East Silver’s annual industry breakfasts during the last weekend of Jihlava IDFF provides a platform for filmmakers, funds, producers and distributors to offer insight into their documentary practices and present their newest projects and initiatives, highlighting opportunities for East European filmmakers. Participants of this year’s French, German and Finnish breakfasts shared the honest truth to Doc.Revue about their facts and figures. And what surfaces is a clearer perception of the East European reality when seeking co-productions with the West.
Although producer Benoit Gryspreerdt of French Cuisine Productions has collaborated with several French production companies on over a dozen co-productions thus far, none of them have been from the Eastern European region, but rather from the United States, Brazil, Germany, South-Africa and the UK. “I have a personal taste and bound with South Africa,” he says, “A country that has undergone major changes in the last few years is an interesting region – with a reservoir of new talents that need recognition. The same likely applies to East European countries.” Although Gryspreerdt has not yet tackled the region, his interest has indeed been ignited by his Eurodoc network connections, through which he has met several Eastern European producers and directors. “And should the opportunity to work with them arise,” he says “I’d take it with no doubt.”
Producer Cécile Lestrade, a new member to Alter Ego Productions, said she joined the team specifically to develop co-productions, with already Italian and Portuguese collaborations to her credit. East European countries still remain the untouched territory according to Lestrade, but the incentive to co-produce definitely exists among the French. Gabriel Chabanier of Galatica Group, a new producing collective that includes ten pre-existing French companies, has co-produced with Portugal, Germany and Luxembourg, and says practicalities like subject matter, team members, funds and facilities are the determining factors when selecting countries with whom to co-produce.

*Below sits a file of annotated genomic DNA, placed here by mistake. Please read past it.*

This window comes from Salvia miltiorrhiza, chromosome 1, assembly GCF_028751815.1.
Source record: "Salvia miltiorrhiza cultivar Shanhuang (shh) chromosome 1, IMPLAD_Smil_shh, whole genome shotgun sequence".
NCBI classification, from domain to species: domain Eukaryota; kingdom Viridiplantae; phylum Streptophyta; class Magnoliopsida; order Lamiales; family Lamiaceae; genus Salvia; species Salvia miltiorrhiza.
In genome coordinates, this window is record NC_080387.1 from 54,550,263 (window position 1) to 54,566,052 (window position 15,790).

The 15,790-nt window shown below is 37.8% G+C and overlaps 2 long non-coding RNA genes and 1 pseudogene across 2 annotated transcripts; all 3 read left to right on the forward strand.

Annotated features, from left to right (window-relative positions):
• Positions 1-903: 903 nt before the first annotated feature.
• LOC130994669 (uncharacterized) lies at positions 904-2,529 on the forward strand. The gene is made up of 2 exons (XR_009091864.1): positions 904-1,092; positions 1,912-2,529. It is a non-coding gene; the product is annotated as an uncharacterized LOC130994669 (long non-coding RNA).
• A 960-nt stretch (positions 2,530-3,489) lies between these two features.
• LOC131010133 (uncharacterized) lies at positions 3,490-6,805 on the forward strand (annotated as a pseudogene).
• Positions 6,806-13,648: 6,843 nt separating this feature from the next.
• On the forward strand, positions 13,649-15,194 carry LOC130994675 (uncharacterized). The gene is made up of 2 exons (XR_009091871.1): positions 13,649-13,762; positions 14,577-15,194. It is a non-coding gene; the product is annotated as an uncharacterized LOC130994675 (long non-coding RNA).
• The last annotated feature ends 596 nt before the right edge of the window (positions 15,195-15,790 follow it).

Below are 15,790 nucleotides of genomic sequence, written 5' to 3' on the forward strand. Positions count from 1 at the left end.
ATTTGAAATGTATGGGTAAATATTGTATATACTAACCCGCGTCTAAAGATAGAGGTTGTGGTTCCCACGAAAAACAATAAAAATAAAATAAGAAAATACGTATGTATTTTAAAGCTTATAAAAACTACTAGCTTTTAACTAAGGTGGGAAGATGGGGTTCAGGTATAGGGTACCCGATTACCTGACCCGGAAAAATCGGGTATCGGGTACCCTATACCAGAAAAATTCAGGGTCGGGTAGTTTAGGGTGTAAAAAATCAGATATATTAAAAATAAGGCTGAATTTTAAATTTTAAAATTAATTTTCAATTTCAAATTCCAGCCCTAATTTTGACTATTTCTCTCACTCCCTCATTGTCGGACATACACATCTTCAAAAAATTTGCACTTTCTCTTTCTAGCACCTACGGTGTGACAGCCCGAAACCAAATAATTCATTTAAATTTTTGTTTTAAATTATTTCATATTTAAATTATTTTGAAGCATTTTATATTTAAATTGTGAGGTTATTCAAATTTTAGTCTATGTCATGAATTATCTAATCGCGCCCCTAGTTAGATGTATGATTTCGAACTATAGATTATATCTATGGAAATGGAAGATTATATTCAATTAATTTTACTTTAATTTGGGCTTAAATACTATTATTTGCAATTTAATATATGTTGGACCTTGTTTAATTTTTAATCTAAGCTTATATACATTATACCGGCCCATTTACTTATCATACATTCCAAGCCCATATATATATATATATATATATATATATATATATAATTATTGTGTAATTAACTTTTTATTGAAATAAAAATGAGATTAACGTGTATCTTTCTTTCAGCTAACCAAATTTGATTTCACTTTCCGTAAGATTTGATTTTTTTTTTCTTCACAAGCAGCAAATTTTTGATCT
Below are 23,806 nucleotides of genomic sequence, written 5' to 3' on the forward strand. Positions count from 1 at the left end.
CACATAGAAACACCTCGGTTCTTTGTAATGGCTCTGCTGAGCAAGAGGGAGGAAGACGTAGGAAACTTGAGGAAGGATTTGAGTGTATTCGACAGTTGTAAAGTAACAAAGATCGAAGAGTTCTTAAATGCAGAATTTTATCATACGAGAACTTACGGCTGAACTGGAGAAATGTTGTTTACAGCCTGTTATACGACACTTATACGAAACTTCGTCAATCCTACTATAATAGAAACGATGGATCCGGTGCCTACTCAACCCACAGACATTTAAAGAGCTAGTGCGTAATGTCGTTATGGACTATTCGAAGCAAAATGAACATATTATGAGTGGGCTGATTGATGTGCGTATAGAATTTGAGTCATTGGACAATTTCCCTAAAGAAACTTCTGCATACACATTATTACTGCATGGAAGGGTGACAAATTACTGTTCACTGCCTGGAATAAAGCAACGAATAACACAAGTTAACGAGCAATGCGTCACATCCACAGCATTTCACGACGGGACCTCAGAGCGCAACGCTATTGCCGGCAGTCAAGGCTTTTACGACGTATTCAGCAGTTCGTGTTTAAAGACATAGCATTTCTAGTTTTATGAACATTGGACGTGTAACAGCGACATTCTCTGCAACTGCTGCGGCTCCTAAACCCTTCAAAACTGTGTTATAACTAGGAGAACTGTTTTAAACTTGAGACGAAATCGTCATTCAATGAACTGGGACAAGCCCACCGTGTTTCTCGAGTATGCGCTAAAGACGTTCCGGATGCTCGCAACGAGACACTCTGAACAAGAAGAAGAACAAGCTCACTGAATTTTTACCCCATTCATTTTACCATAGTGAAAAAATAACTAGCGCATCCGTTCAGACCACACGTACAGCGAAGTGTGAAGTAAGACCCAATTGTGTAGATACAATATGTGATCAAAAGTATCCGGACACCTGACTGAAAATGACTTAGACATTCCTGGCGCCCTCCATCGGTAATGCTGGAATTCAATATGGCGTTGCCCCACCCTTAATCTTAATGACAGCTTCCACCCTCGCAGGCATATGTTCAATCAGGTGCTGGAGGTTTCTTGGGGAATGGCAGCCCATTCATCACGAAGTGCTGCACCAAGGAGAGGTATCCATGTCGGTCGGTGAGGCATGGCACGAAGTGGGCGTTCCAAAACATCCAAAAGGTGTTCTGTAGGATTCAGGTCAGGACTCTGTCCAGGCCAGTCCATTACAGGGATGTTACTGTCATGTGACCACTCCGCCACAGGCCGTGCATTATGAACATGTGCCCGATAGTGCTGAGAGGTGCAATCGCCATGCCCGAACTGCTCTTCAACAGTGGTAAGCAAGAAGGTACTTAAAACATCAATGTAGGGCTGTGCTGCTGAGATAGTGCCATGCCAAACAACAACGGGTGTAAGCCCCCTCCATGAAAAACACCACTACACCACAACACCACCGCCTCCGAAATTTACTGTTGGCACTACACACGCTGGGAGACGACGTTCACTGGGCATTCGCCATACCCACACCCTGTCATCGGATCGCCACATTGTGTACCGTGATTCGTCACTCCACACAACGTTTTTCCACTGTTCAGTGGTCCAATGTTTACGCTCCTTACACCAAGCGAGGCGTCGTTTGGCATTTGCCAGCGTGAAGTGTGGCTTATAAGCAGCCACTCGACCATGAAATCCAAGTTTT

Turning to cooperating film funds in France, all East Silver delegates suggested the Centre National de la Cinématographie (CNC) as the leading organization. Others mentioned were Procirep (Society for Producers of Cinema and Television), SCAM (author association), and the Ministries of Social Affairs and Culture. Naturally, all funds are specific to regions and topics, but as Benoit Gryspreerdt advised, often the rules and regulations are more flexible when it comes to documentaries.
Making the top of the list for reputable documentary distributors in France are Catherine Le Clef of Cat&DOCS, Andana Films, 10 Francs, Marathon, Terranoa (Gédéon), INA, FRTV Distribution, ARTE, and TF1 Video. Cécile Lestrade adds that “most distributors of feature films can be interested in distributing documentaries as well.” Producer Marie Clemence Paes of Laterit Productions, however, cautions that distributors are often not specific to countries or regions, but rather more focused on authors.